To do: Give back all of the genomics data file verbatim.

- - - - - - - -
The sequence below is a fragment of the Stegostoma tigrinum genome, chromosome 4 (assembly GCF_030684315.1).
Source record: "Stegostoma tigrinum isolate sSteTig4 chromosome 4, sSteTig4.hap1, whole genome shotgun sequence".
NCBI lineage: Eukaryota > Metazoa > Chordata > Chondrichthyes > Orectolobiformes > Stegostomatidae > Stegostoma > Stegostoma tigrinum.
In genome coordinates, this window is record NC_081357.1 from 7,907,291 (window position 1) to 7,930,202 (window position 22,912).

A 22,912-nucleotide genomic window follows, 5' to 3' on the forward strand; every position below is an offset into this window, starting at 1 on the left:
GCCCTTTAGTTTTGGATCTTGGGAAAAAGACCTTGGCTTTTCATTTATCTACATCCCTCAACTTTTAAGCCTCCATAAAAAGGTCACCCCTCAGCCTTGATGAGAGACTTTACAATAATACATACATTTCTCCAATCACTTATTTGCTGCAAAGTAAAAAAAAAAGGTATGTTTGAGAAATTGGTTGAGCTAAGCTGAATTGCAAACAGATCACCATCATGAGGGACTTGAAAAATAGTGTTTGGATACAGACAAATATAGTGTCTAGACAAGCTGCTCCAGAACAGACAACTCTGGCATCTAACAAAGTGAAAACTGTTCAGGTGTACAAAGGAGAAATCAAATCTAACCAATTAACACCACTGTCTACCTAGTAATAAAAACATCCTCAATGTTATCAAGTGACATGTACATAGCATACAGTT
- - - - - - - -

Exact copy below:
The sequence below is a fragment of the Stegostoma tigrinum genome, chromosome 4 (assembly GCF_030684315.1).
Source record: "Stegostoma tigrinum isolate sSteTig4 chromosome 4, sSteTig4.hap1, whole genome shotgun sequence".
NCBI lineage: Eukaryota > Metazoa > Chordata > Chondrichthyes > Orectolobiformes > Stegostomatidae > Stegostoma > Stegostoma tigrinum.
In genome coordinates, this window is record NC_081357.1 from 7,907,291 (window position 1) to 7,930,202 (window position 22,912).

A 22,912-nucleotide genomic window follows, 5' to 3' on the forward strand; every position below is an offset into this window, starting at 1 on the left:
GCCCTTTAGTTTTGGATCTTGGGAAAAAGACCTTGGCTTTTCATTTATCTACATCCCTCAACTTTTAAGCCTCCATAAAAAGGTCACCCCTCAGCCTTGATGAGAGACTTTACAATAATACATACATTTCTCCAATCACTTATTTGCTGCAAAGTAAAAAAAAAAGGTATGTTTGAGAAATTGGTTGAGCTAAGCTGAATTGCAAACAGATCACCATCATGAGGGACTTGAAAAATAGTGTTTGGATACAGACAAATATAGTGTCTAGACAAGCTGCTCCAGAACAGACAACTCTGGCATCTAACAAAGTGAAAACTGTTCAGGTGTACAAAGGAGAAATCAAATCTAACCAATTAACACCACTGTCTACCTAGTAATAAAAACATCCTCAATGTTATCAAGTGACATGTACATAGCATACAGTT